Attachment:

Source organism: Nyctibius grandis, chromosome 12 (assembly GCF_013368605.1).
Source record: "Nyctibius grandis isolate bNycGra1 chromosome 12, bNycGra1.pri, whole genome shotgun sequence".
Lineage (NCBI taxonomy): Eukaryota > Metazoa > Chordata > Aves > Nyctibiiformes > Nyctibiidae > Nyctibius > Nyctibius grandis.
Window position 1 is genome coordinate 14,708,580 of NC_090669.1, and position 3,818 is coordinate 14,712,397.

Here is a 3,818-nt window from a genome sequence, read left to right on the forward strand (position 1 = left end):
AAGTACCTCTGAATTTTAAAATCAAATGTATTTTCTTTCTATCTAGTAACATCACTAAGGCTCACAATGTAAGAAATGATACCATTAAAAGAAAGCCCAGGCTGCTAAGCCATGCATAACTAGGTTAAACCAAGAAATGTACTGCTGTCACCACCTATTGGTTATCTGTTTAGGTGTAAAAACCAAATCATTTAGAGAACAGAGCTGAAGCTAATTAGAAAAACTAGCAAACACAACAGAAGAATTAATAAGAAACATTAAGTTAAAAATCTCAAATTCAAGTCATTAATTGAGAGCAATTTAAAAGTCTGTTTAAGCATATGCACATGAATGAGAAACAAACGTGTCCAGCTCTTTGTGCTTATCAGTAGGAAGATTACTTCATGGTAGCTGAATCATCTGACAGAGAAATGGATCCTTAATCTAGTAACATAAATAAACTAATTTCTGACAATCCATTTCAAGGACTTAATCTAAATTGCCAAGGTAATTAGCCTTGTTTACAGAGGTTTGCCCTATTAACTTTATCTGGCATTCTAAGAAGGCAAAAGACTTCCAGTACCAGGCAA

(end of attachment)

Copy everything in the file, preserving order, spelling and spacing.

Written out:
Source organism: Nyctibius grandis, chromosome 12 (assembly GCF_013368605.1).
Source record: "Nyctibius grandis isolate bNycGra1 chromosome 12, bNycGra1.pri, whole genome shotgun sequence".
Lineage (NCBI taxonomy): Eukaryota > Metazoa > Chordata > Aves > Nyctibiiformes > Nyctibiidae > Nyctibius > Nyctibius grandis.
Window position 1 is genome coordinate 14,708,580 of NC_090669.1, and position 3,818 is coordinate 14,712,397.

Here is a 3,818-nt window from a genome sequence, read left to right on the forward strand (position 1 = left end):
AAGTACCTCTGAATTTTAAAATCAAATGTATTTTCTTTCTATCTAGTAACATCACTAAGGCTCACAATGTAAGAAATGATACCATTAAAAGAAAGCCCAGGCTGCTAAGCCATGCATAACTAGGTTAAACCAAGAAATGTACTGCTGTCACCACCTATTGGTTATCTGTTTAGGTGTAAAAACCAAATCATTTAGAGAACAGAGCTGAAGCTAATTAGAAAAACTAGCAAACACAACAGAAGAATTAATAAGAAACATTAAGTTAAAAATCTCAAATTCAAGTCATTAATTGAGAGCAATTTAAAAGTCTGTTTAAGCATATGCACATGAATGAGAAACAAACGTGTCCAGCTCTTTGTGCTTATCAGTAGGAAGATTACTTCATGGTAGCTGAATCATCTGACAGAGAAATGGATCCTTAATCTAGTAACATAAATAAACTAATTTCTGACAATCCATTTCAAGGACTTAATCTAAATTGCCAAGGTAATTAGCCTTGTTTACAGAGGTTTGCCCTATTAACTTTATCTGGCATTCTAAGAAGGCAAAAGACTTCCAGTACCAGGCAA